Contact: Victoria Winkelman or Kami Duncan
SMU Meadows School of the Arts
(214) 768-3785 or (214) 768-2788

March 17, 2003

"AN EVENING WITH SIMON SARGON," APRIL 6

Free Public Concert in Honor of Renowned Composer's 65th Birthday To Feature 5 World Premieres

DALLAS (SMU) -- Simon Sargon, renowned contemporary composer, pianist and professor at SMU's Meadows School of the Arts, will celebrate his 65th birthday in a unique way: with a concert of eight of his original compositions, including five world premieres, performed by friends and colleagues from around the country. The concert will be held at 7:30 p.m. on Sunday, April 6, in Caruth Auditorium in the Owen Arts Center, 6101 Bishop Blvd. on the SMU campus. The concert is FREE and open to the public, and the audience is invited to a birthday reception in the atrium after the concert. Parking is available at Hillcrest and Binkley and in the garage beneath the Meadows Museum. For more information, please call the Division of Music at 214.768.1951.

The program will showcase the composer's musical diversity, from classical to jazz, from comic to serious, based on themes ranging from poetry to art to soap operas. The concert opens with "KlezMuzik" (1996), a joyful, dance-like piece performed by Mr. Sargon and Ross Powell, associate professor of clarinet at the Meadows School. The work is followed by the world premiere of "Sound the Flute," five short pieces based on the poetry of Langston Hughes, William Blake and others, including an anonymous poem found at the site of the Oklahoma City bombing. Guest performers will include soprano Joan Heller, associate professor of voice at Meadows, and Helen Blackburn, principal flutist with the Dallas Opera Orchestra.

The world premiere of "Janus," a quartet for piano and strings, follows, featuring violinist Mark Miller, concertmaster of the East Texas Symphony Orchestra; Ute Miller, principal violist of the Dallas Opera Orchestra; cellist Elizabeth Morrow, associate professor of music at UT-Arlington; and Mr. Sargon. Next is the comic work "Take Five," with guest performer and bass-baritone Burr Phillips, assistant professor of voice at Meadows. "Take Five" is set to five humorous poems by New York poet Samuel Hoffenstein, whose witty verses are reminiscent of Dorothy Parker.

Following a brief intermission, Sargon and horn player Marcia Spence will present the world premiere of "Portraits of Vermeer," which captures the essence of five famous portraits by the Dutch painter, slides of which will accompany the performance. Ms. Spence is professor of music at the U. of Missouri- Columbia. The pace changes with the next work, "Dusting Around with Scott's Rag," a jazzy variation on ragtime performed by Mr. Sargon and Ms. Blackburn.

Pianist David Karp, Meadows School professor of piano, then presents the world premiere of "Triptik," a buoyant, breezy work in three short movements for piano solo.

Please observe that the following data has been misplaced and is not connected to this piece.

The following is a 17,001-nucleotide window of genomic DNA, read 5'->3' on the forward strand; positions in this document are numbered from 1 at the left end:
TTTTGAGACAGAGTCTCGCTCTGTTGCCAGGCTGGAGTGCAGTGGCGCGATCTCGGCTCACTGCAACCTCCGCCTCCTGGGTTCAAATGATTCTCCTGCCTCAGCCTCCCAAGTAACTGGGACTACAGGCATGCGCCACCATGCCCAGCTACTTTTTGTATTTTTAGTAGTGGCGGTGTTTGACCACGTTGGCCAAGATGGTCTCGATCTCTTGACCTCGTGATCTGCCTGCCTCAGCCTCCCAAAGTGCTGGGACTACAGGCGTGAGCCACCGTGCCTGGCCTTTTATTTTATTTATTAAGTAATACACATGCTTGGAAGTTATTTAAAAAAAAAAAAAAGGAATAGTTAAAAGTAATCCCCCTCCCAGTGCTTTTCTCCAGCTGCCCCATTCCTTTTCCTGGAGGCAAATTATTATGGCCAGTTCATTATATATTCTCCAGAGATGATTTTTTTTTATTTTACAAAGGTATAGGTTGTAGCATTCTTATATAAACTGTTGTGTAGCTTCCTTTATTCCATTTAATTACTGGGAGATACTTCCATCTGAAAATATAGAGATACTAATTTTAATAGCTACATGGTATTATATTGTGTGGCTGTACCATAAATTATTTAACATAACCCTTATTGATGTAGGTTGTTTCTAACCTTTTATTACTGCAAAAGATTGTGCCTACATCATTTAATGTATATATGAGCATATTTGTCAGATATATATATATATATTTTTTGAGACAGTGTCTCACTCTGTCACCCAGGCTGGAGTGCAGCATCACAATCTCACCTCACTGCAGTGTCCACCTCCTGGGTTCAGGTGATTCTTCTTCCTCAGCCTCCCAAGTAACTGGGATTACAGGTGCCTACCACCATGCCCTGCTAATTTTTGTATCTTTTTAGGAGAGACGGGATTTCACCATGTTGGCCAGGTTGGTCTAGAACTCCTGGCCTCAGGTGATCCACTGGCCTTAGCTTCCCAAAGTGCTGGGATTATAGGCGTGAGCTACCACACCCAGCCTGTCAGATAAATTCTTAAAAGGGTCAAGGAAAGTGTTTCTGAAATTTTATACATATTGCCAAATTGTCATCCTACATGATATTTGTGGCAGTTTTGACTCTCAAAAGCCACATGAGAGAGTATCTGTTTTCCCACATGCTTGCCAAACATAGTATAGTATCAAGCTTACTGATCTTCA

The concert concludes on a lighthearted note with the world premiere of "Bubbles -- Scoping the Soaps," which presents digests of five famous soap operas -- "One Life to Live," "Days of Our Lives" and others -- set to music. Ms. Heller and Mr. Phillips return as guest "soap" singers.

About the Composer:

Simon Sargon was born in 1938 in Bombay, India, of Sephardic-Indian and Ashkenazic-Russian descent and came to the United States as an infant. He took private piano lessons with Mieczyslaw Horszowski and studied music theory at Brandeis University, where he graduated magna cum laude. He went on to study composition under Vincent Persichetti at the Juilliard School, where he earned an M.S. degree, and at the Aspen School of Music under Darius Milhaud. Mr. Sargon taught at Sarah Lawrence College and Juilliard between 1967 and 1971, and served as head of the voice department of the Rubin Academy of Music in Jerusalem from 1971-1974. In 1984 he joined the music faculty of the Meadows School, where he currently serves as professor of composition. He is also music director emeritus at Temple Emanu-El in Dallas, where he served as director of music from 1974-2001.

Among Mr. Sargon's major works are Symphony No. 1: Holocaust (1985); the oratorio Psalms of Qumran (1990); several operas; Divertimento for Piano and Orchestra (1994); In Time of AIDS, for Chorus and Organ (1995); Implosions for Two Pianos (1996); and MoodSwings, 24 Preludes for Piano Solo (1998), as well as many song cycles and choral compositions. Mr. Sargon's orchestra work, Tapestries, was premiered by the Dallas Symphony under the direction of Andrew Litton in December 1998. The composer's latest commissions include Psalm 8, commissioned by Yale University in honor of its 300th birthday; The Search Unending, an oratorio commissioned by Susquehanna University; and A House for All Peoples, commissioned by Temple B'nai Israel in Oklahoma City.

Mr. Sargon's works are published by Boosey and Hawkes, Southern Music, Transcontinental Music and Lawson-Gould. He is listed in Baker's Biography and the International Who's Who in Music (Eleventh Edition). His work as both composer and pianist may be heard on the New World, Crystal, Ongaku and Gasparo labels. Three compact discs devoted entirely to his compositions have been issued by Gasparo: Shema, A Clear Midnight and Flame of the Lord. The newest Gasparo CD featuring his work is Threepenny, which includes a performance of his Divertimento for Piano and Orchestra by the Meadows Symphony.


-30-